On September 29 we made our yearly trip to WaterFire in Providence, Rhode Island, with my parents. Following is from the program.

The Place Where Water and Fire Meet

WaterFire is a work of art that involves movement, participation and surprise. When visitors encounter WaterFire, they cannot absorb the sculpture from just their sense of sight or even from a single vantage point — they must walk through the installation and they must use all five of their senses. WaterFire is full of motion — throughout the night the fire tenders stoke the fires, the boats glide past the flames, the rivers flow quietly beneath the braziers, the sparks whirl through the night air, and the flickering flames reflect off the dark surface of the water, animating the architectural fabric of the city of Providence.

The multi-sensory stimulation of WaterFire transforms our perceptions of the urban landscape. WaterFire opens all of our senses to our surroundings — it invites us to slow down and walk through the city echoing the European tradition of the paseo and the passeggiata. We savor the artwork’s surprises, view the city’s vistas and mingle with our fellow citizens. In the process, we reinvent the social fabric and the public spaces of downtown Providence.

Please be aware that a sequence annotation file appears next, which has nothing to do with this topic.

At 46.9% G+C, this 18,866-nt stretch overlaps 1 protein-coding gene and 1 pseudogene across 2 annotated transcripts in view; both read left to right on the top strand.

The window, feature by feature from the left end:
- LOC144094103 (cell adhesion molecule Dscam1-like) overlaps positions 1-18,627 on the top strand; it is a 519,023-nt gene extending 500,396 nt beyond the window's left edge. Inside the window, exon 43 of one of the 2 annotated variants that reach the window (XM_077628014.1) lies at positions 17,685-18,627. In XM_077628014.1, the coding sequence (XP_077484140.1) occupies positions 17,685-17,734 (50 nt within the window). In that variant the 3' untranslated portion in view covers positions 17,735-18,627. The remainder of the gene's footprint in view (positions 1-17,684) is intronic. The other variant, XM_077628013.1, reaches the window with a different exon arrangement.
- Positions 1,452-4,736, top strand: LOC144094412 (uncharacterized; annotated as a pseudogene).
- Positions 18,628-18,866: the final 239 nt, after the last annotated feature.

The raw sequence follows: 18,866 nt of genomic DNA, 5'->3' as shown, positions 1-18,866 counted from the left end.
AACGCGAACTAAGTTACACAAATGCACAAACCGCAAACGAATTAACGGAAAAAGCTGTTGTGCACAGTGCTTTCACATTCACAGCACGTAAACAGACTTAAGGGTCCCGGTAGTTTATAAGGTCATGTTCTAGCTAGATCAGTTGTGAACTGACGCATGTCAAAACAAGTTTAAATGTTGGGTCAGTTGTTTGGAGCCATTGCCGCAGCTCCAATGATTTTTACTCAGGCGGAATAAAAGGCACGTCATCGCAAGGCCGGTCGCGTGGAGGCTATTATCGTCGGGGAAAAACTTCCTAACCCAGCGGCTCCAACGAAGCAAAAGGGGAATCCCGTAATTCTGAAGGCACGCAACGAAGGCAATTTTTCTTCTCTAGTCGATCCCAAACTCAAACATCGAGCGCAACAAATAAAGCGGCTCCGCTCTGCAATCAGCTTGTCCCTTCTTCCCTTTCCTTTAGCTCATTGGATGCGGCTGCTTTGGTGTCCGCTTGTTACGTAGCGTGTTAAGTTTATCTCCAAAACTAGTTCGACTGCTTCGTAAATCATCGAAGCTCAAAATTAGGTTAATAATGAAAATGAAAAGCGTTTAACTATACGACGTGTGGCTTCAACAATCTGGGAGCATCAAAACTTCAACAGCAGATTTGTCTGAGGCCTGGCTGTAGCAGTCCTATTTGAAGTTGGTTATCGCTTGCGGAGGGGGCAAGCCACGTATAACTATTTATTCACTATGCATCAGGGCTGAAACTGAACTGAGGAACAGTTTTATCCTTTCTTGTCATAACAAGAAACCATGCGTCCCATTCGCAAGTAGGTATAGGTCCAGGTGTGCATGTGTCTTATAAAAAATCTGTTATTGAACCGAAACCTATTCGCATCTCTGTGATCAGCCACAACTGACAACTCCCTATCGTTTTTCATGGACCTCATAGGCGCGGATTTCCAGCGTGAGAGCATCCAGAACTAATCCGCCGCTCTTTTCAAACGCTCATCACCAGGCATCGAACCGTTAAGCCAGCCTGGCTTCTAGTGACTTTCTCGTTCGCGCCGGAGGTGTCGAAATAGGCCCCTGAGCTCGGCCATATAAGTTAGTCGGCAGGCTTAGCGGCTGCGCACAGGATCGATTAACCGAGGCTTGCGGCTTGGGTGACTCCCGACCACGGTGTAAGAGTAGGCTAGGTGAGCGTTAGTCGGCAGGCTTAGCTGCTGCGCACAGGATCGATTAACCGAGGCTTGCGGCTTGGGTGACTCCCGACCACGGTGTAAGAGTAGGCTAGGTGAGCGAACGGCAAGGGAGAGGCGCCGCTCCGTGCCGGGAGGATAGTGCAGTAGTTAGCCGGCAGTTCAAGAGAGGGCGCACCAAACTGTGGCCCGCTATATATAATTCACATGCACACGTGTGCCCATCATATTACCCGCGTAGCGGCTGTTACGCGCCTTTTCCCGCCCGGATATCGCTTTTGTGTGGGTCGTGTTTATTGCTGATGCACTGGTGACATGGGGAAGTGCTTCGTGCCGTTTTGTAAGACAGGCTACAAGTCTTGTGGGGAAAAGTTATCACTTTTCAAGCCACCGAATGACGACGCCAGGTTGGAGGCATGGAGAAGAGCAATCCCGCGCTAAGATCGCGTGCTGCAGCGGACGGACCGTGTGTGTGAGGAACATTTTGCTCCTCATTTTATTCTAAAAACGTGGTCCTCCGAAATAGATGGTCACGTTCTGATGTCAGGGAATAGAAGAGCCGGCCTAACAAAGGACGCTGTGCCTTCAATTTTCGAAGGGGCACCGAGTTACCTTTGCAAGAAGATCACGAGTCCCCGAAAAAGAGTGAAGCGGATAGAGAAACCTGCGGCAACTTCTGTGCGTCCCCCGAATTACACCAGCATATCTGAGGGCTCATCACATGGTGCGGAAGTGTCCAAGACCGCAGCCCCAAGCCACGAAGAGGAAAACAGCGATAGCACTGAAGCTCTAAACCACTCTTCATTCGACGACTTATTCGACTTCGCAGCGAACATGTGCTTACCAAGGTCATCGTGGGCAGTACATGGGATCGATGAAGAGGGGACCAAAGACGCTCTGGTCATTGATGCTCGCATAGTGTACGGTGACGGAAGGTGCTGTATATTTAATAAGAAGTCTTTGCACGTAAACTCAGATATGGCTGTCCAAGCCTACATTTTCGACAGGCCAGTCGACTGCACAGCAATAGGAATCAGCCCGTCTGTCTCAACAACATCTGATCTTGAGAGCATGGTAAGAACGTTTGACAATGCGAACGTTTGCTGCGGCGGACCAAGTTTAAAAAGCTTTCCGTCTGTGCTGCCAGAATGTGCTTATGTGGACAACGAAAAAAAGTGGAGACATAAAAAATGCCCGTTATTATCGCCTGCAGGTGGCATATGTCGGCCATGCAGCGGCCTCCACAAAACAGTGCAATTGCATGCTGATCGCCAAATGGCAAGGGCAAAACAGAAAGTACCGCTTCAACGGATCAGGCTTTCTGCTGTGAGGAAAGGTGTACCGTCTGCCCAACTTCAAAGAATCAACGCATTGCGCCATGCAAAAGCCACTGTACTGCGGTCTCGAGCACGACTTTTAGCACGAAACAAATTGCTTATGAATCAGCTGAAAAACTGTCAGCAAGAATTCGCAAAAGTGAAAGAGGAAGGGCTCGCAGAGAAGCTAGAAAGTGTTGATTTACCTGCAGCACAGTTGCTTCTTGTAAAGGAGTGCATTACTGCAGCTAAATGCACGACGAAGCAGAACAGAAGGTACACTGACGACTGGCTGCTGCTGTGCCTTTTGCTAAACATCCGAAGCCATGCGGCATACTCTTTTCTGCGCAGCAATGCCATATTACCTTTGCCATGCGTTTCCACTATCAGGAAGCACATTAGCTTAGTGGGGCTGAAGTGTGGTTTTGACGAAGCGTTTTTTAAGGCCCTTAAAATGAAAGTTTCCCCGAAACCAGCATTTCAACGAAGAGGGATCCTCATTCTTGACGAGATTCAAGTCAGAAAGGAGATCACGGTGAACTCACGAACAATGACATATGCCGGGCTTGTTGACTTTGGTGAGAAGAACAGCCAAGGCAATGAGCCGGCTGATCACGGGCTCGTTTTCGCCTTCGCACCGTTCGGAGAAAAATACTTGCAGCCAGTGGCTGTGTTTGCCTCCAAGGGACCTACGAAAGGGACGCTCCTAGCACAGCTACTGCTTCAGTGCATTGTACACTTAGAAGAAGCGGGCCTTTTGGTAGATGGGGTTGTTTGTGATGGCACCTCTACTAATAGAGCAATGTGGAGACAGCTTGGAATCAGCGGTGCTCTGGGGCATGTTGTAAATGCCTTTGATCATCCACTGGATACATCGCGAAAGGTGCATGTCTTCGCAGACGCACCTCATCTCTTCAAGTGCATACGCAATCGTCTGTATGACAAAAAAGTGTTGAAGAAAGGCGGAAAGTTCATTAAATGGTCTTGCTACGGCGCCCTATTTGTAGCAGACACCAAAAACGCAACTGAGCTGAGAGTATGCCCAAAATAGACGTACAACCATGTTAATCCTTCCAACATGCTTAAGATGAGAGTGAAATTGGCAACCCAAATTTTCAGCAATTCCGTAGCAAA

As WaterFire begins, the empty void is invoked through the striking of a gong, which heralds the setting of the sun, the lighting of the fires and the beginning of the evening. Music from all over the world and the gentle percussion of the crackling fires add a rich accompaniment to the more familiar sounds of urban life. An unexpected operatic aria blends with the wind, or a lingering minor chord from a nocturne intermingles with the sound of rippling water. These juxtapositions heighten our awareness and intensify our experience of our surroundings.

All of us, both on the water and on the shore, are active participants in the creation of WaterFire. As we return home from the fires, we bring the magic of the evening and the spirit of the community back with us to our homes — along with a hint of the sweet scent of cedar.

–Barnaby Evans, Installation Artist

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